Drag is made bearable by drafting.  Drafting is when a rider rides in the wake of another shielding oneself from the onset of wind. The V-formation of a flock's migration serves the same purpose. By working together -- be it flock or band of cyclists -- the burden of drag is considerably less.   With three other riders, four hours of hitting your head against the headwind wall becomes one.    And so, the tribe of Peloton is formed.  Like some tribes, this group bands together in interdependence for survival.  This is not a win-lose game, as with card games like poker, but win-win.  Robert Wright observes that interdependence,  or "non-zero-sumness," is evident in humanity's evolutionary core.  In his work, Non-Zero: The Logic of Human Destiny, Wright suggests that society has evolved, in civilization's long arrow of development, through interdependence, rather than competition.  Interdependence emerges from the big-game kill of the hunter, rather than the gatherer culture.  For when you have more than enough from the day's kill to feed your family, it is a double benefit for you to donate the left-over meat, likely to spoil anyway, to a neighbor.  The neighbor benefits immediately, as will your family on a future date, given the tacit expectation that your neighbor will return the favor when you are in need.   

A variation of this dynamic is true of the lead rider, who relieves the drag for those who follow in tight formation behind.   As with big-game kills and neighbors, where the positions will soon shift, the lead rider of the peloton will drop to the tail and drag.  Each of the trailing riders, in turn, will then take the lead and thus, the burden of wind.   For riders, to leave such work unreturned can cause insult.  Game theorists, interestingly enough, call this "free riding." To draft behind, allowing the front rider to "do all the work" is not only inconsiderate, not only insulting, but an affront to our sense of justice. We sense the imbalance of it; and if such acts go unnoticed, unremarked, and unreturned, the balance of justice is disrupted, and the workings of tribe Pelaton falter. Our response is indignation, as with any act of injustice.  Curiously enough, our discomfort from such imbalance is not cultural, but biological.  Scientists in the past 10 years have identified the area of the brain that processes, judges, and becomes outraged by injustice.  When the the scales have been tipped, when our social interactions possess asymmetries, our brain responds.  When we exchange favors, we unfold an inkblot of kindness, and the balance of the tribe is restored.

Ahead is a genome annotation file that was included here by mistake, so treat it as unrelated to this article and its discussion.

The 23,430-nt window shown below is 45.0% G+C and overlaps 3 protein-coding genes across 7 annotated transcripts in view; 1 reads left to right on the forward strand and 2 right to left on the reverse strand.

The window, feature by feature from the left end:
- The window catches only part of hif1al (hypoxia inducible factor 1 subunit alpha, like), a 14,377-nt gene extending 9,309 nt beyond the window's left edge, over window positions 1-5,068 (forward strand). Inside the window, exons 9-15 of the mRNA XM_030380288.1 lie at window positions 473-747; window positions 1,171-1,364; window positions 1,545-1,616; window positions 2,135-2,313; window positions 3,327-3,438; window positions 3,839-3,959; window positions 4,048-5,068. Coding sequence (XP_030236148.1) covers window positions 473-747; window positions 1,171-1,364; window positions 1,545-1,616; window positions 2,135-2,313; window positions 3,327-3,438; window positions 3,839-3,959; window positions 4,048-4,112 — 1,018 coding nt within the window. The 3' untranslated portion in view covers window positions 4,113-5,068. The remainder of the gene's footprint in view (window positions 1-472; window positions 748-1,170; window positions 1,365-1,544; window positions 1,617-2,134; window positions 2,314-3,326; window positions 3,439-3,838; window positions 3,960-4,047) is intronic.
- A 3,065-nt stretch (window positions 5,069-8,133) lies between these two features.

Wednesday, July 18, 2012

Rolling the Rock and Necessity Made Beautiful

Cyclists love to suffer.  When you cycle regularly, you learn to endure, and the pain you endure is physical and psychic.   At the end of each ride, someone invariably asks me, "Did you have a good ride?"  or "Did you have fun?"  My brow knits, and a sigh prefaces my qualification, "Well..." 

So why continue?  It's not simply that the joy outweighs the ache.  The answer lies not in the ride's ease, as with the decline, where the rider descends upwards of 40 miles an hour with little effort.  The answer is not in descent;  the answer is in the climb.  

Sisyphus, that mortal Greek who defied the Gods, was punished to push a boulder up a steep hill, only to have the stone escape his grasp, accelerate downward to its point of origin, and there await his return to repeat this task.  A symbol of futility, Sisyphus suffers from acute, chronic upset. In the mid-20th century, Camus reframes Sisyphus as a modern hero.  His task is set, yet his relation to the task is not.  He may, at first, dread his punishment, but his dread is his to change.  According to Camus, he must not merely bear the task, nor master it, but learn to love it.   For cyclists, can we love the climb as easily as the descent that follows?   

The labor of the climb lays before us.  To walk the climb prolongs it.  To walk away is shameful.    So as with other undesirable, but necessary tasks, the common wisdom advises us to "get on with it," to "get it behind you."  Still, the climb is a nuisance, a devil, a kill-joy, an adversary.  And from riding among others, I have noted that we each have our tricks to manage discomfort.  Some take the pain slowly, as with one couple on a tandem who rides a mile and breaks, rides another and stops, for each mile of the 5-mile climb.  Other riders make the pact of the unbroken ascent, to avoid the disgrace of break and the shame of pause.  Some charge the climb, as they would battle.  Before the ascent, a band of two British brothers cry "For Queen and Country," fist to sky.  Prior to another climb, I overhear King Henry's charge, "Once more unto the breach, dear friends, once more."  Indeed, the climb is war-like, which, though I may never master, I must learn to love.   And I wonder if I learn to love the climb, will I transcend the burden?